Mind the filenames here! The LiveSystem part refers to the name of the profile we’re using. If you want to sign different repositories resulting from various profiles, make sure that you place the two key files for each of the profiles in /usr/local/etc/synth.

While you’re at it, consider either generating a self-signed TLS certificate or using Let’s Encrypt (if you have own a proper domain). If you opted to use TLS, change the webserver configuration once more to have it serve both the log and the package vhosts via HTTPS. There’s an example configuration (obhttpd.conf.sample) that comes with obhttpd in case you want to take a look. It covers HTTPS vhosts.

Alright! Since we changed the paths, we don’t currently have any repository to sign. Let’s build a popular browser now:

# synth build www/firefox

Firefox failed in the configure phase!

Firefox failed to build. This is what the log says:

DEBUG: Executing: `/usr/local/bin/cbindgen --version`
DEBUG: /usr/local/bin/cbindgen has version 0.18.0
ERROR: cbindgen version 0.18.0 is too old. At least version 0.19.0 is required.

Please update using 'cargo install cbindgen --force' or running
'./mach bootstrap', after removing the existing executable located at
/usr/local/bin/cbindgen.

===>  Script "configure" failed unexpectedly.
Please report the problem to gecko@FreeBSD.org [maintainer] and attach the
"/construction/xports/www/firefox/work/.build/config.log" including the output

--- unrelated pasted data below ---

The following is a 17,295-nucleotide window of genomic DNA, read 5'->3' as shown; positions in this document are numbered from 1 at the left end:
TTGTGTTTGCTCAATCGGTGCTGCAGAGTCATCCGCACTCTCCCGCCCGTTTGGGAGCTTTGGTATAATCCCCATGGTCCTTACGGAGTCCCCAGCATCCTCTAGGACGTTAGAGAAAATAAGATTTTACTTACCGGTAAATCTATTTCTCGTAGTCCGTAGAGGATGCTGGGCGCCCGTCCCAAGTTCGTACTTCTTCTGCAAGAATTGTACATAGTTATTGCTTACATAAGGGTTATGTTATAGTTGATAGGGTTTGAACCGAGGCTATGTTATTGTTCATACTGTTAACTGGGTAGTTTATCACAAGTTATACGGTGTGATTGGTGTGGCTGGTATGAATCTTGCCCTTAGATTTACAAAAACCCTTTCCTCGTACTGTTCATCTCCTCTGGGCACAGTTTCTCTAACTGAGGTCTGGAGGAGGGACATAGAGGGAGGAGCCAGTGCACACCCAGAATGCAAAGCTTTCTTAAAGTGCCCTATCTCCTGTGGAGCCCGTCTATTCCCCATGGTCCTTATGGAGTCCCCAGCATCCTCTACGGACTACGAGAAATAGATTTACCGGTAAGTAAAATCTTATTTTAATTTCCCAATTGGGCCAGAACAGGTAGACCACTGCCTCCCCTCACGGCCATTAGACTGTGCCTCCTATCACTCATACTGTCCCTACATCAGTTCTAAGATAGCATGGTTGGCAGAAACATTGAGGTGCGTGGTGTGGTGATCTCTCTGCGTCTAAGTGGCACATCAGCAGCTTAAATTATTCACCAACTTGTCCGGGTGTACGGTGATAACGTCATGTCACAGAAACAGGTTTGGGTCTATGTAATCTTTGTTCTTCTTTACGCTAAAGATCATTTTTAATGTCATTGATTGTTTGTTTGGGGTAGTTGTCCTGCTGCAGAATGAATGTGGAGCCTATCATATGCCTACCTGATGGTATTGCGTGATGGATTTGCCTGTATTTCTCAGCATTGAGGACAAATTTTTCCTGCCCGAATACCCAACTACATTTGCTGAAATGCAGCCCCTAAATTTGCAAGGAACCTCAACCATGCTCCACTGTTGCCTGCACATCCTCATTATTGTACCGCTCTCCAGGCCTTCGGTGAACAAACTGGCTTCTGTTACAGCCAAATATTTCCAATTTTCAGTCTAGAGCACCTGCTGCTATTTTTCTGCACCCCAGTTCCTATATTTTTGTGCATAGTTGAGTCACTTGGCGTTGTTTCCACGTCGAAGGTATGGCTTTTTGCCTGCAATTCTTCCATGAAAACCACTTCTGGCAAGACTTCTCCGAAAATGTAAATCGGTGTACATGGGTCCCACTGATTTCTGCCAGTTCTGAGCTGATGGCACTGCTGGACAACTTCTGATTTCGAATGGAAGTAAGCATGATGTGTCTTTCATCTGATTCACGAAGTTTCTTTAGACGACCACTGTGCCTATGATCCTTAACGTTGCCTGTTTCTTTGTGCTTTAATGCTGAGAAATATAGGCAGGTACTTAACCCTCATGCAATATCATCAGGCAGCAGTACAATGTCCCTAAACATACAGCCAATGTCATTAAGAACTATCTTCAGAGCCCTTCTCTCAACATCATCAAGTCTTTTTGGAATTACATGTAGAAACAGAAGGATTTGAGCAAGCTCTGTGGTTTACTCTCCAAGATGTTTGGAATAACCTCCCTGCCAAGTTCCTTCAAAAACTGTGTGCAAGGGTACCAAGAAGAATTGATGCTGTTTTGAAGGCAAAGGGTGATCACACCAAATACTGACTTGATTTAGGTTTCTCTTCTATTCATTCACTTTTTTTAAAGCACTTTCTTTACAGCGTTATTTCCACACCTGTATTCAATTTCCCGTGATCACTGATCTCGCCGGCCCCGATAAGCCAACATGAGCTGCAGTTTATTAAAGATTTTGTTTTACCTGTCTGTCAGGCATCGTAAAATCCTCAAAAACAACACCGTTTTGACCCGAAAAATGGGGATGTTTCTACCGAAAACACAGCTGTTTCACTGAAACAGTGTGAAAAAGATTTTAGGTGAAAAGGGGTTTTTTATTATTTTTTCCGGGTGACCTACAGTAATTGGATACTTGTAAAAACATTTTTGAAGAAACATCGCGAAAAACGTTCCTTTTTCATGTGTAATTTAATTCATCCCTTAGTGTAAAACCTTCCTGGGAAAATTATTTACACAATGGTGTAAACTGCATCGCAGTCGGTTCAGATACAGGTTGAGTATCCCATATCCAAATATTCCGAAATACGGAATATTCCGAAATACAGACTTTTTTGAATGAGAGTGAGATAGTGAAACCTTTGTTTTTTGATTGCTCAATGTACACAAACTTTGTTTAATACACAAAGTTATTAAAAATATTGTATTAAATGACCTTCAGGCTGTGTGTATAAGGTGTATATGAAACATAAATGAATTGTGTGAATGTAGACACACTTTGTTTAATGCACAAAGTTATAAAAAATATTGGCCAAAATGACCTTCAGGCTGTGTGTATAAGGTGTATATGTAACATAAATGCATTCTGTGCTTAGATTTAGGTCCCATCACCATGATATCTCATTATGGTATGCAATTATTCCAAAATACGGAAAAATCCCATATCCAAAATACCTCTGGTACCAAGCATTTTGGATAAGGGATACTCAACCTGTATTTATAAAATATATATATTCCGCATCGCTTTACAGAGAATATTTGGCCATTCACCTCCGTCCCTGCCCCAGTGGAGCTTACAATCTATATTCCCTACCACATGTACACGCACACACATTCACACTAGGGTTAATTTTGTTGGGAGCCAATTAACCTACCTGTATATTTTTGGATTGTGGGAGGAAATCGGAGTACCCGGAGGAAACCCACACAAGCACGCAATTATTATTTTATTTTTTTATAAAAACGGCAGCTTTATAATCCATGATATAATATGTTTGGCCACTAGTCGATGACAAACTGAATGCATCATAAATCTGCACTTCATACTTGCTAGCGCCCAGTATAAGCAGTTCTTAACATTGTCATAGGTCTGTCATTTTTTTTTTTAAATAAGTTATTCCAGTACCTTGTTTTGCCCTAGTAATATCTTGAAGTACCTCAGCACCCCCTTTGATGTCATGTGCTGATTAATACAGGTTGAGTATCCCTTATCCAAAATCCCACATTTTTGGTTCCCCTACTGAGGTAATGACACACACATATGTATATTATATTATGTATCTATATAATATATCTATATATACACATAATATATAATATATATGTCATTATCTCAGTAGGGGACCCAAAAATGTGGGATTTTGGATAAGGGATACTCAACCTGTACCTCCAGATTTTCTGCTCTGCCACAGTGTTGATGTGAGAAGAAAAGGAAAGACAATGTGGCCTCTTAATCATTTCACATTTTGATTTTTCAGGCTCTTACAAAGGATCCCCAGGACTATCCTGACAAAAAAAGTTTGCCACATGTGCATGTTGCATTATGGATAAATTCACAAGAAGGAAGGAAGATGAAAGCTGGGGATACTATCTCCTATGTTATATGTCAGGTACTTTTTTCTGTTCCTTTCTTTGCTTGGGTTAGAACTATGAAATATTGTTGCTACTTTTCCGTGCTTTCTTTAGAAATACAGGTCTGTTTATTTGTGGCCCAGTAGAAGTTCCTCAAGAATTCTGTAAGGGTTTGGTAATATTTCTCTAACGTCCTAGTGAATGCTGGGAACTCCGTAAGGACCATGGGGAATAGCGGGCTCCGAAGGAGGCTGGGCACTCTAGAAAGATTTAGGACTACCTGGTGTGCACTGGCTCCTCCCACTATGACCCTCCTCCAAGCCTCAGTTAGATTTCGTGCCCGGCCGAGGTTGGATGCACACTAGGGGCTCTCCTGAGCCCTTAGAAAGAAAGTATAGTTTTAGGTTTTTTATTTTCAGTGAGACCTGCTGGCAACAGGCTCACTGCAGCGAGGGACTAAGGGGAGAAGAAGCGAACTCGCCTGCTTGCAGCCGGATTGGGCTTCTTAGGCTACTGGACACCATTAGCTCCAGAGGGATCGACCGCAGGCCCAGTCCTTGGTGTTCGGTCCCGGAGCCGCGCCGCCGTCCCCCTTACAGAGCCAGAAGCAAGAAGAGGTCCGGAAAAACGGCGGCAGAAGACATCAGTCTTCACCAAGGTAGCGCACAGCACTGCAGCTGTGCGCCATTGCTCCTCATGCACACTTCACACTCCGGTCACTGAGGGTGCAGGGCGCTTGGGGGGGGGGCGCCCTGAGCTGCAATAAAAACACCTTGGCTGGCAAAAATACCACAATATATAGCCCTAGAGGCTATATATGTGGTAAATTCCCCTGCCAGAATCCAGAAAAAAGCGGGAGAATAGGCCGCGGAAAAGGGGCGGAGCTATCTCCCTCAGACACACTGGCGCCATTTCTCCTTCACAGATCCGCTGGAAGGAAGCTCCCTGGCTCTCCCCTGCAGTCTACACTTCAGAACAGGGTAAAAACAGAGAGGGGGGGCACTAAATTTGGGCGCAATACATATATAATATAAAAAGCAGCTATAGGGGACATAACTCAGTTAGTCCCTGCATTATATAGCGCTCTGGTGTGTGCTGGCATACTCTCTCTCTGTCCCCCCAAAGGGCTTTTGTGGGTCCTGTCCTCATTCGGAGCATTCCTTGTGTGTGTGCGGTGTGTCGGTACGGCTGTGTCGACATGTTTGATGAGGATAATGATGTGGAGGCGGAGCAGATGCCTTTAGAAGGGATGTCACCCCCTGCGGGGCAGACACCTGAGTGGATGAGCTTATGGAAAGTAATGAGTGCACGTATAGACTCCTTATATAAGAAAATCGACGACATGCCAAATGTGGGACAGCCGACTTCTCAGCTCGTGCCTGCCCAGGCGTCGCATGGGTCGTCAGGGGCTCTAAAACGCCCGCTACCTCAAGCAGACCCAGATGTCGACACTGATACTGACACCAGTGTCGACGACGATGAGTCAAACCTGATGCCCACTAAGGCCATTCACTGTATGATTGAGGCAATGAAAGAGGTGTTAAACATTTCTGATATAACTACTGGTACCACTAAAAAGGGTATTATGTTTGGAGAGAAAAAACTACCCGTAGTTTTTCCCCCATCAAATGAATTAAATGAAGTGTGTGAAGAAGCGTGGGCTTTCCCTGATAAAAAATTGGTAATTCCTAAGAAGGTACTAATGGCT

of the failure of your make command. Also, it might be a good idea to provide
an overview of all packages installed on your system (e.g. a
/usr/local/sbin/pkg-static info -g -Ea).
*** Error code 1

Stop.
make: stopped in /xports/www/firefox



--------------------------------------------------
--  Termination
--------------------------------------------------
Finished: Friday, 11 JUN 2021 at 03:03:06 UTC
Duration: 00:03:06

Oh well! We’ve hit a problem in the ports tree. Somebody updated the Firefox port in our branch to a version that requires a newer cbindgen port than is available in the same branch! Breakage like this does happen sometimes (we’re all human after all). What to do about it? In our case: Ignore it as it’s only an example. Otherwise I’d advise you to update to a newer ports tree as these problems are usually quickly redeemed.

Synth is asking whether it should rebuild the repository. Yes, we want to do that. Then it asks if it should update the system with the newly built packages. And no, not now. Also note: The synth build command that we used here, is interactive and thus not well fit if you want to automate things:

Would you like to rebuild the local repository (Y/N)? y
Stand by, recursively scanning 1 port serially.
Scanning existing packages.